Date of Award
Open Access Dissertation
Computer Science and Engineering
Malicious insiders increasingly affect organizations by leaking classified data to unautho- rized entities. Detecting insiders’ misuses in computer systems is a challenging problem. In this dissertation, we propose two approaches to detect such threats: a probabilistic graph- ical model-based approach and a deep learning-based approach. We investigate the logs of computer-based activities to discover patterns of misuse. We model user’s behaviors as sequences of computer-based events.
For our probabilistic graphical model-based approach, we propose an unsupervised model for insider’s misuse detection. That is, we develop Stochastic Gradient Descent method to learn Hidden Markov Models (SGD-HMM) with the goal of analyzing user log data. We propose the use of varying granularity levels to represent users’ log data: Session-based, Day-based, and Week-based. A user’s normal behavior is modeled using SGD-HMM. The model is used to detect any deviation from the normal behavior. We also propose a Sliding Window Technique (SWT) to identify malicious activity by considering the near history of the user’s activities. We evaluate the experimental results in terms of Receiver Operating Characteristic (ROC). The area under the curve (AUC) represents the model’s performance with respect to the separability of the normal and abnormal behaviors. The higher the AUC scores, the better the model’s performance. Combining SGD-HMM with SWT resulted in AUC values between 0.81 and 0.9 based on the window size. Our solution is superior to the solutions presented by other researchers.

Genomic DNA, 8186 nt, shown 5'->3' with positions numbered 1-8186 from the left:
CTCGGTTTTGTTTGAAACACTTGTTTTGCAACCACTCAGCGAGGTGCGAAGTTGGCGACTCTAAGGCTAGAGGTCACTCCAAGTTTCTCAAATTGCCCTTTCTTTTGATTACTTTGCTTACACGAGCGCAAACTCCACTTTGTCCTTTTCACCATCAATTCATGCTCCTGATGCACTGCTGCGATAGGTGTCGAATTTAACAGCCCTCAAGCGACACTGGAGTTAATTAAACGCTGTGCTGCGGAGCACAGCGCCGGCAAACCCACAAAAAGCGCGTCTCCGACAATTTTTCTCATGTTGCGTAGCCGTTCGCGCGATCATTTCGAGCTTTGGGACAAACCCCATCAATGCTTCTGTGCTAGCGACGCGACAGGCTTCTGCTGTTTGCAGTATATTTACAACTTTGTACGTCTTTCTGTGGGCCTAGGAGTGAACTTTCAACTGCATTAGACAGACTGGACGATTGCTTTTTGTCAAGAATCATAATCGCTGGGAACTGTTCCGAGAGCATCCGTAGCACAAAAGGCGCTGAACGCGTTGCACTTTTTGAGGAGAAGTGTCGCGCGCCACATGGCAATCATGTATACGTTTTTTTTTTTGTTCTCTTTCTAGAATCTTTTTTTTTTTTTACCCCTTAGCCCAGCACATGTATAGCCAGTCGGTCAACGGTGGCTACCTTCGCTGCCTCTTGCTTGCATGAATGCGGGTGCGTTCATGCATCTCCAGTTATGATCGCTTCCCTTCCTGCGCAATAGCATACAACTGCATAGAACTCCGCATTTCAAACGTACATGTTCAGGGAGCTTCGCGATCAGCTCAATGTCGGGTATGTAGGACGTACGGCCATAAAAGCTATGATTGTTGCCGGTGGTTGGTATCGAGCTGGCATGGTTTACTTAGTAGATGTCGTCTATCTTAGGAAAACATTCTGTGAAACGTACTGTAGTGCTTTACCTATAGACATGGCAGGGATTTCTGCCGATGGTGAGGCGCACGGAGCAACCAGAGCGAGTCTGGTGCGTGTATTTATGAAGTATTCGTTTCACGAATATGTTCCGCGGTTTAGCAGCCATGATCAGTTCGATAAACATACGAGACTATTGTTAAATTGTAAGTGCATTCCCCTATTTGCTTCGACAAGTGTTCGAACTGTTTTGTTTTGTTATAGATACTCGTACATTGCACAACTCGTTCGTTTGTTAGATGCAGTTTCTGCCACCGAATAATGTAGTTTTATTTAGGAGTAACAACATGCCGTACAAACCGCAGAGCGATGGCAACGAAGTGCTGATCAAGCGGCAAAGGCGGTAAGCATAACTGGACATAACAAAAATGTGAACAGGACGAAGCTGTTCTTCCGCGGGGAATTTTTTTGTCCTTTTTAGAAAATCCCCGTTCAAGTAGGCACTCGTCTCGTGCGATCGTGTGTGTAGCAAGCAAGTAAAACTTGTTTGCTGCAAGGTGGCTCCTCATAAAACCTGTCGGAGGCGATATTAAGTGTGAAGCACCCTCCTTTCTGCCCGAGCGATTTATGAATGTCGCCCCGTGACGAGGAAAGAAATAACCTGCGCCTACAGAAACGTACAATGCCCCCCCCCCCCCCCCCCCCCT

For our deep learning-based approach, we propose a supervised model for insider’s misuse detection. Our solution is based on using natural language processing with deep learning. We examine textual event logs to investigate the semantic meaning behind a user’s behavior. The proposed approaches consist of character embeddings and deep learning net- works that involve Convolutional Neural Network (CNN) and Long Short-Term Memory (LSTM). We develop three deep-learning models: CNN, LSTM, and CNN-LSTM. We run a 10-fold subject-independent cross-validation procedure to evaluate the developed mod- els. Our deep learning-based approach shows promising behavior. The first model, CNN, presents a good performance of classifying normal samples with an AUC score of 0.85, false-negative rate of 29%, and false-positive rate of 26%. The second model, LSTM, shows the best performance of detecting malicious samples with an AUC score of 0.873, false-negative rate of 0%, and false-positive rate of 37%. The third model, CNN-LSTM, presents a moderate behavior of detecting both normal and insider samples with an AUC score of 0.862, false-negative rate 16%, and 17% false-positive rate. Moreover, we use our proposed approach to investigate networks with deeper and wider structures. For this, we study the impact of increasing the number of CNN or LSTM layers, nodes per layer, and both of them at the same time on the model performance.
Our results indicate that machine learning approaches can be effectively deployed to detect insiders’ misuse. However, it is difficult to obtain labeled data. Furthermore, the high presence of normal behavior and limited misuse activities create a highly unbalanced data set. This impacts the performance of our models.
Saaudi, A.(2019). Insider’s Misuse Detection: From Hidden Markov Model to Deep Learning. (Doctoral dissertation). Retrieved from https://scholarcommons.sc.edu/etd/5544